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Wheels

Page history last edited by MORG_kw 8 years, 7 months ago

 

VSTAR 1300 Wheels

 


Front Wheel:

 

The Front wheel size is 16 inches in diameter and 3 inches in width. It will accept up to a 140mm tire.

 

Rear Wheel:

 

The rear wheel is also 16 inches in diameter but is wider at 4-1/2 inches. This wheel will accept up to a 200mm tire.

Unfortunately, this wheel is a one-of-a kind and no other motorcycle wheel (that we're aware of) will fit.

The wheel will also accept a Dark Side (car) tire up to 205/60-16.

 

The $6 Wheel Alignment Jig


With 20,000 miles on BlackMagic, I'll bet I have screwed around with the rear wheel alignment 40 times in 2 years.
I just could not get it right since having new tires installed and losing the factory alignment pre-sets.

 

I tried every suggested method of aligning the belts and tires and nothing

worked right. Either the belt squeaked or the bike pulled to one direction or

the other when I took my hands off the handlebars. 

 

That was until I discovered the $6.00 cure. I figured that the way the factory

aligns the bikes is to clamp the two wheels in a jig until the back tire is

aligned with the front, then they tighten up the back tires alignment bolts. A

foolproof assembly line procedure. 

 

(This procedure depends on the type of bike stand or jack you use also)

 

So I invented a way to (almost) duplicate that procedure for short money. I
bought two 3/4" by 10' pieces of straight electrical conduit at the hardware

store. With the rear of the bike jacked up and the bike in gear I zip-tied the

conduit to the rear tires.

 

(You possibly could use bungee cords substitute for zip ties)

 

With this arrangement a very small adjustment on the rear adjustment bolts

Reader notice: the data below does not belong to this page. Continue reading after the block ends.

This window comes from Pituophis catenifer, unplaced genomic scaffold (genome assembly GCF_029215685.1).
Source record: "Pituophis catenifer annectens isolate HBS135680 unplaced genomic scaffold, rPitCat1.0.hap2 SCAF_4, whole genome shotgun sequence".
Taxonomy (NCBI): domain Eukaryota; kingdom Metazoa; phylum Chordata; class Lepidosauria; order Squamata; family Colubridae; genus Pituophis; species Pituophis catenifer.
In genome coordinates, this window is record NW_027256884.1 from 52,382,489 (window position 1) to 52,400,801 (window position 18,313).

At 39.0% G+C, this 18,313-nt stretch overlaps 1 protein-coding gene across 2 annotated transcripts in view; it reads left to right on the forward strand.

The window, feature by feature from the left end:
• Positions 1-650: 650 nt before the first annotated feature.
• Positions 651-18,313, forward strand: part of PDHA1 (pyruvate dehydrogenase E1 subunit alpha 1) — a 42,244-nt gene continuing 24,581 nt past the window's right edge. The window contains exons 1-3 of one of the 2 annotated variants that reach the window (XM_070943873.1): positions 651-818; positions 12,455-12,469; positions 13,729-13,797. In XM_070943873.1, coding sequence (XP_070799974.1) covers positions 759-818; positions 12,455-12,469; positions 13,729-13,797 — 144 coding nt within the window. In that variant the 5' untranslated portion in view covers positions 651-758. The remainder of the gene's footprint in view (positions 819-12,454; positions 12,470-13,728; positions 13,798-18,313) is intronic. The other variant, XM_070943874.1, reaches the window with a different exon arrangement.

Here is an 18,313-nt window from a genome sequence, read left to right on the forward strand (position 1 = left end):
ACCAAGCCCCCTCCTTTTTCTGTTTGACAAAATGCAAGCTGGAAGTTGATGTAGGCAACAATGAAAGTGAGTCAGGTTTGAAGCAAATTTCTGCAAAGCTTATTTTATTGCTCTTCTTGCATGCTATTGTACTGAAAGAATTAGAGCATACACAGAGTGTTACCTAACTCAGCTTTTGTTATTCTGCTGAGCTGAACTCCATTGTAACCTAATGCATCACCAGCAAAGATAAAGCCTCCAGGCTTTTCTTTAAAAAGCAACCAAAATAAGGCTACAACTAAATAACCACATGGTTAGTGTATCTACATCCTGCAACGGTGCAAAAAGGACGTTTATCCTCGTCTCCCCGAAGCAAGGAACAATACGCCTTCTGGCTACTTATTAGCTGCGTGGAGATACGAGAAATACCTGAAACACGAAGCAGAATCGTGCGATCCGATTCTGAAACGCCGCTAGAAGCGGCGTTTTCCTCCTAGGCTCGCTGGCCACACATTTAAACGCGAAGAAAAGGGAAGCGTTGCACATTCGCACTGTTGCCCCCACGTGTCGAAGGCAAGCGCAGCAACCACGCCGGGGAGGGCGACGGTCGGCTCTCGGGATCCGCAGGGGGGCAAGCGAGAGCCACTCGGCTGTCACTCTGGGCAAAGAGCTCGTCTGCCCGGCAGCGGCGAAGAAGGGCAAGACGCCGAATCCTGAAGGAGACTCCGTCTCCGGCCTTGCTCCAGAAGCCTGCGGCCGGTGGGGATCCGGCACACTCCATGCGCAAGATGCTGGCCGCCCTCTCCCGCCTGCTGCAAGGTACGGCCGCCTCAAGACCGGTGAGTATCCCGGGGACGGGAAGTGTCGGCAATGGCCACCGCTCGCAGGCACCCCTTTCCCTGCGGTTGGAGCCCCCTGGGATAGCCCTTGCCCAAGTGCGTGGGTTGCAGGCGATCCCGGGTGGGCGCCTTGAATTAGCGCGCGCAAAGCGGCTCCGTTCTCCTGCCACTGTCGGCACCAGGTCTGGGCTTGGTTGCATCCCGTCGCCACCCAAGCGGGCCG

shows up as a very large movement of the conduit as it straddles the front

 

Fiddle with your adjustment bolts until the conduit is the same distance on either side of the

front tires and your wheels are now in perfect alignment!

 

By Keith owner of BlackMagic

 

 

 

 

 

 

 

Motorcycle Wheel Balancing Stands

 

They are separate to be able to adjust for different width wheels. The distance from the bottom of the axle to the top of the 2”x 4" bottom support is 16 1/2".
The rear wheel of the Road Star is approx 13" from axle center to the edge of the tire, this with  a 180/80-16 tire. 
The stand should be fine for most motorcycle wheels.

The cost is approx $20 to $30, give or take a few bucks, depending on what you have on hand and what you should be able to scrounge for free from a sheet metal shop or scraps your friends have.  I personaly think you can build it closer to the $20 level as I did. The bearings are the most expensive parts at $17.00, if you have a source for some bearings the stands could be built for virtually nothing.

 

 

 

The main piece of the balancer is a 2"x 2" x 3-1/2" piece of 80 thousands thick metal angle. (obtained from metal building supplier).

The holes to mount the bearings are 3/8" dia. They are 1-1/4" apart and centered, 1/4" down from the top edge.

The bearings are held on the bracket with 3/8" hex cap screws, 3/4" in length, and hex nuts.

 

 

 

List of parts.

2 ea (A)  13 1/2" wood 2 X 4

2 ea (B)  4" X  9" piece of 1/4" plywood

2 ea (C)  8" piece of wood 2 X 4

2 ea (D) 2" metal angle 3 1/2" long

4 ea 3” long sheetrock screws
8 ea 1-1/2” long sheetrock screws

(4 ea) 1614-DCSR12 bearings. .

           The bearings are 3/8"ID, 1 1/8"OD. Actually you can purchase any size in this approxamate size range just change your hole locations to accomdate the different sized bearings

 

 

To build, center item,"C" to item "A" and attach using 2, 3" long sheetrock screws.

Notch out Item "B" to fit over base "C",and  attach with 2, 1-1/2" sheetrock screws.
Drill 2, 1/8" holes in bottom of 2" metal angle and place bearing side flush with edge of

item "A" and attach with 2, 1-1/2" sheetrock screws.

 

Using 2, 3/4" cap screws, attach bearings to the 2" metal angle.

Notice in the second picture I ground out a small area in between the bearing mount holes This is to give plenty of clearace for the axle if needed.

 

 

 

This project is a pretty simple deal. The purpose of the bearings is mainly due to the grease seals that are on some wheels.

They cause drag. The bearing cradles reduce most of the friction to allow an easy balance of your wheel.

 

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